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Mortgage lending drops 11% in a year

Mortgage lending was down 11% in October compared with the corresponding month last year with £10.5bn borrowed for residential property purchases compared to £11.8bn a year ago, fresh figures show.

Home movers accounted for £5.9bn of lending, down 18% year-on-year, while first-time buyers borrowed £4.5bn, down 2% in the same period. But the steepest decline in lending was to buy-to-let landlords, which borrowed £3bn, down 21% year-on-year, the figures from the Council for Mortgage Lenders (CML) shows.

Paul Smee, director general of the CML, said: “Buy-to-let house purchase lending remains weak following the change to stamp duty on second properties in April. With lenders are now tightening affordability criteria ahead of the Prudential Regulation Authority’s stress tests and the forthcoming tax relief changes next year, these lower volumes are likely to be the ‘new normal’.”



The amount borrowers are paying as a percentage of their household income to service capital and interest rates reached an another historic low this month for both first-time buyers and home movers at 17.6%.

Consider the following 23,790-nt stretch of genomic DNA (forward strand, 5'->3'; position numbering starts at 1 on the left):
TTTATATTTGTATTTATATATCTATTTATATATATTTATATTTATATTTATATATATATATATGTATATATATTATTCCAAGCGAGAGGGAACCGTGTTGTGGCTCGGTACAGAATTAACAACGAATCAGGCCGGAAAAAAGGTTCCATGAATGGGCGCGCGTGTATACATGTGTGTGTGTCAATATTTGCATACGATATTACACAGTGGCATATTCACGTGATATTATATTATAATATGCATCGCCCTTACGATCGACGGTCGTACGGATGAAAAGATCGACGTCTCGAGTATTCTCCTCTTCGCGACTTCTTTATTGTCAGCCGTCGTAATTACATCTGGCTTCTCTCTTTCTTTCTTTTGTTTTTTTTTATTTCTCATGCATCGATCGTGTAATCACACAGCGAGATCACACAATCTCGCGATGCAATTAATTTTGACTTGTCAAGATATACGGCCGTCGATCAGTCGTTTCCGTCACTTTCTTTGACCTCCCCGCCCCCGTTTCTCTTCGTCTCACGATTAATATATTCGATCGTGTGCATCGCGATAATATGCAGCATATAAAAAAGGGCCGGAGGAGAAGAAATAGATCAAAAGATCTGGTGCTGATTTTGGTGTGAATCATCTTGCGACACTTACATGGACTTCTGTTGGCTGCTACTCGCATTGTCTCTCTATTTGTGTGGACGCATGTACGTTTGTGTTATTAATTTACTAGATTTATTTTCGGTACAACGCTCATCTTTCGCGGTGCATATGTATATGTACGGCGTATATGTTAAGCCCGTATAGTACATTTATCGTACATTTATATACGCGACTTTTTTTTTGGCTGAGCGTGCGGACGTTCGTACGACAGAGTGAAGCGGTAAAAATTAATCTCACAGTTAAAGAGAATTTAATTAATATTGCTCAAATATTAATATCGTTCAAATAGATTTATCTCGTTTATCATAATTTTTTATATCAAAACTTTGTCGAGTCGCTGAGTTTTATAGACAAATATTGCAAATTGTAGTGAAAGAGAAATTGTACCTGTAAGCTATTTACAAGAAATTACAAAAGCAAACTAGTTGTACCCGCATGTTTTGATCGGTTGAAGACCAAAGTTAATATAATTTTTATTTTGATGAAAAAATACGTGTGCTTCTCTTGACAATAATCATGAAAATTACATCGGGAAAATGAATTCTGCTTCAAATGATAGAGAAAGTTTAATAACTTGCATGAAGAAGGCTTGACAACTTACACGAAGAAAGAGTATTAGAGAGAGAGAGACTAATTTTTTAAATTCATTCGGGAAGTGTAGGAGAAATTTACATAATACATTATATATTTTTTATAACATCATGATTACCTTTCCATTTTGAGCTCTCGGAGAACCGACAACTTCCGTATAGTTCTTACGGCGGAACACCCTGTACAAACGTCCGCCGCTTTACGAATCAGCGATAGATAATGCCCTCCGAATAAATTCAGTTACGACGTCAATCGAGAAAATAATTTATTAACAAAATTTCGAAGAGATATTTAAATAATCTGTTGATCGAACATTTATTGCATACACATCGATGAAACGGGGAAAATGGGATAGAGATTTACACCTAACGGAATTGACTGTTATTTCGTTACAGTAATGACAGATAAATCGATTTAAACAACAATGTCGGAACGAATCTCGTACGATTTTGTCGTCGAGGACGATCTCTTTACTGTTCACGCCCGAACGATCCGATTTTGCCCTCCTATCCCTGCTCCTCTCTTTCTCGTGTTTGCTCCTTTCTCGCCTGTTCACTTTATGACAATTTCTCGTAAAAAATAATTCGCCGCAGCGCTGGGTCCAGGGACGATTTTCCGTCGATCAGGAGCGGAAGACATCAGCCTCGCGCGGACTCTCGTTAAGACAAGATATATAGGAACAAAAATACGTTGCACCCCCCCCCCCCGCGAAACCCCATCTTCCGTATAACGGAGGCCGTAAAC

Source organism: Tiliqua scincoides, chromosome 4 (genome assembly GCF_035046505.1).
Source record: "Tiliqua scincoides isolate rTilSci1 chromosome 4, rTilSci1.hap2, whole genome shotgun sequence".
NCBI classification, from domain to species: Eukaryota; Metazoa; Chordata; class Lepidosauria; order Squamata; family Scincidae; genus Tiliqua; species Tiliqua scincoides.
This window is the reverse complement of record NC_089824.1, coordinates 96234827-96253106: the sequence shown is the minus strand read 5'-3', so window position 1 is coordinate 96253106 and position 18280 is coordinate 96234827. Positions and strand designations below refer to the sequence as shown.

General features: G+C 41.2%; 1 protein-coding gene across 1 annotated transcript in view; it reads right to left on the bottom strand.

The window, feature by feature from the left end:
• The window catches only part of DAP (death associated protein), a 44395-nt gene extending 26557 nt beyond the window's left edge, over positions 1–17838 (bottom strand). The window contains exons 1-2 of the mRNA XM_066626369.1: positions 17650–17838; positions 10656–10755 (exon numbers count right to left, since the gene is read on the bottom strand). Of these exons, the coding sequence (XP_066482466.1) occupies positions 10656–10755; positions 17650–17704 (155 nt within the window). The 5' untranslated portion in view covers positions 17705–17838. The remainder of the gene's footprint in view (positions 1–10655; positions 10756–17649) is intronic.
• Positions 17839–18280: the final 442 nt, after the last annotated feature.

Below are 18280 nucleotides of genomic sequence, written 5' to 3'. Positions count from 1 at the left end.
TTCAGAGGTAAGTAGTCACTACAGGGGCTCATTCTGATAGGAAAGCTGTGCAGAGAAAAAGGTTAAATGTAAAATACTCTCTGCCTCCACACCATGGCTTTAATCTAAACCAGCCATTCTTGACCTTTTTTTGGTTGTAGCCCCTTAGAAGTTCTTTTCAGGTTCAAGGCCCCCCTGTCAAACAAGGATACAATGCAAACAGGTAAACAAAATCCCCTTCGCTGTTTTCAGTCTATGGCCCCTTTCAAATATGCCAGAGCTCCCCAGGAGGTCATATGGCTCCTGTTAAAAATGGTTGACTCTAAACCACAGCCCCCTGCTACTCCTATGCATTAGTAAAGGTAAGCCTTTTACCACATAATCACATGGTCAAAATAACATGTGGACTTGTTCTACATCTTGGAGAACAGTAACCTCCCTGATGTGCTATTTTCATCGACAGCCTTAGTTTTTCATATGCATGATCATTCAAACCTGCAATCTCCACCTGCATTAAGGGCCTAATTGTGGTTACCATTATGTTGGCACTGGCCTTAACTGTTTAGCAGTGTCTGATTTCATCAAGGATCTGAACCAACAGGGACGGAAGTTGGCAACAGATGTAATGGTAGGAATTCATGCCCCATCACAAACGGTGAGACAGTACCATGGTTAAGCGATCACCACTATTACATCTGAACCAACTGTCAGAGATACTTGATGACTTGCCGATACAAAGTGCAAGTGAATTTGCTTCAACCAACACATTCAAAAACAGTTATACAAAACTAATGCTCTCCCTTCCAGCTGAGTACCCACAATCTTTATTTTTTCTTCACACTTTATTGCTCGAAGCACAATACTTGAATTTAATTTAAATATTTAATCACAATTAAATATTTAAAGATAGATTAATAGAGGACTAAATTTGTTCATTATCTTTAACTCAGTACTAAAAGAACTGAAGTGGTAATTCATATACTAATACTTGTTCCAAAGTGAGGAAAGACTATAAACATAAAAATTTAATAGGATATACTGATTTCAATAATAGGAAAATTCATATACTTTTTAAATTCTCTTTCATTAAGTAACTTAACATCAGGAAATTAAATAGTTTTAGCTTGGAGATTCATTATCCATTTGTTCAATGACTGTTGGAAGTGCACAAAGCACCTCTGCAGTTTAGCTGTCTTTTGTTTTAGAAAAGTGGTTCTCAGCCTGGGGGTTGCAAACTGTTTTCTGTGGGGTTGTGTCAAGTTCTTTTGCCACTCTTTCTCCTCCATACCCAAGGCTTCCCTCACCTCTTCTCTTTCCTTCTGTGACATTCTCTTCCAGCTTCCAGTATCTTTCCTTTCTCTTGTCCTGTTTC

Affordability metrics for first-time buyers saw the typical loan size remain unchanged from September at £133,200 in October. The average household income decreased slightly from £40,200 in September to £40,000 in October. This meant the income multiple went from 3.53 to 3.56.

The average amount borrowed by home movers in the UK increased to £171,700 in October from £171,000 in September, while the average home mover household income decreased slightly to £54,900 from £55,100. The income multiple for the average home mover remained the same month-to-month at 3.26.

On a seasonally adjusted basis, most lending trends were relatively similar. However, first-time buyer loans by value increased by 10% year-on-year, compared to a decrease of 2% on a non-seasonally adjusted basis.

Remortgage loans saw an increase month-on-month and year-on-year by volume and by value. This is the highest amount of loans taken out for remortgage since January 2009.

“Homeowner and buy-to-let remortgage lending, however, has recovered and is running at its strongest levels since 2009,” Smee added. “This appears to be linked to borrowers taking advantage of the re-pricing of mortgages following the base rate cut.”


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